If your judgment debtor moves to another state, or you discover that he or she owns property or assets elsewhere, collecting on the judgment becomes less convenient but is still possible. The majority of states have enacted what's called the Uniform Enforcement of Foreign Judgments Act, creating standard procedures for going after a debtor's assets or property across state lines. Here's how it ordinarily works: Say you file your small claims case in Illinois and get a judgment for $2,500. When you try to collect, you discover that the debtor has moved to Florida. In order to start your collection efforts, you will need to file your judgment in Florida, the new state. The procedure there, as in most states, is that you mail a certified copy of the original judgment to the Florida court clerk (usually in the area of the state where the judgment debtor lives), along with an affidavit showing your and the judgment debtor's names and addresses. (Some states vary this routine, so check with the court clerk first.) Once the court receives the certified copy and affidavit, your filing becomes a valid part of the court record. The court may notify the judgment debtor of your filing, or you may need to serve notice on the judgment debtor. When this is done, you can proceed with your collection efforts, following the collection laws of the new state.
Using a Collection Agency
If you don't want to bother pursuing the debtor, you can turn your debt over to a real collection agency. However, this probably doesn't make much sense, as the agency will often take up to 50% of what it can collect as its fee. And unless you are a regular customer, the agency probably won't treat your debt with much priority unless it believes your judgment will be easy to collect. Of course, if the debt is easy to collect, you should be able to do the job yourself and pocket the collection fee.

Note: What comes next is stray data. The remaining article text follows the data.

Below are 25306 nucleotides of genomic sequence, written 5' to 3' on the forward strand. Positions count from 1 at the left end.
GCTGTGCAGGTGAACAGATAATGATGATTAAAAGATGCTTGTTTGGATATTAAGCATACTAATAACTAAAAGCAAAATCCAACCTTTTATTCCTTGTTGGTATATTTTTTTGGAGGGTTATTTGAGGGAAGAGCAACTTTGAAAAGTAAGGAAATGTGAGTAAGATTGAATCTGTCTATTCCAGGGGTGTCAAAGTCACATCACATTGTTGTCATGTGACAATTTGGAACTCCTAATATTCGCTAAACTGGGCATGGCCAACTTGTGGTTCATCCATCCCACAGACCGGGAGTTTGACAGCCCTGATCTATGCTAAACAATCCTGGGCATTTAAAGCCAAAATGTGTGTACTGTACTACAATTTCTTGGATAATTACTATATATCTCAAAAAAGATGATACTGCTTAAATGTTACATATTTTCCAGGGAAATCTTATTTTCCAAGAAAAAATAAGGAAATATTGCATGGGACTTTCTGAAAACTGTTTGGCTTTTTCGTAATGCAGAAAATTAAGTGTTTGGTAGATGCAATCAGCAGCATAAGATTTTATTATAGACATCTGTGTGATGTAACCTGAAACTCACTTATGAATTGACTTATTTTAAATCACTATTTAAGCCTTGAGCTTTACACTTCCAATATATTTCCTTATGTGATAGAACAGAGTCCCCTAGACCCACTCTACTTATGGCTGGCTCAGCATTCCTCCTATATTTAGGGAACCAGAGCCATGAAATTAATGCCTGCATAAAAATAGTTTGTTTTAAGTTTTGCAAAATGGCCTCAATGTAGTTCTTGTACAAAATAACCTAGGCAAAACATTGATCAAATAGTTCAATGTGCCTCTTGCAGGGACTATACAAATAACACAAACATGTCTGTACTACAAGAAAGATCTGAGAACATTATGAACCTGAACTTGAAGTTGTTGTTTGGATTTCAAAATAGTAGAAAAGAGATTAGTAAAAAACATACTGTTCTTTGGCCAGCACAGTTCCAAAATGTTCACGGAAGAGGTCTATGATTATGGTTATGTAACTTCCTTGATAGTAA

Recovering Your Collection Costs
You can be compensated for many–but not all–costs of collecting a judgment. Generally speaking, you can get your direct costs of collecting, which include costs like:
sheriff, marshal, or constable fees
costs to get copies of required court papers, like a writ of execution or abstract of judgment, and
fees to file a lien against a debtor's real estate.
Generally you won't be able to get compensated for indirect costs such as:
transportation costs, or
postage or photocopying.
You are entitled to collect interest on your judgment according to your state's law. Interest begins to accrue on the date the judgment was entered. If the judge has entered a judgment to be paid in installments, you can charge interest only on installments that have become due, unless the judgment specifically says interest is to be earned earlier.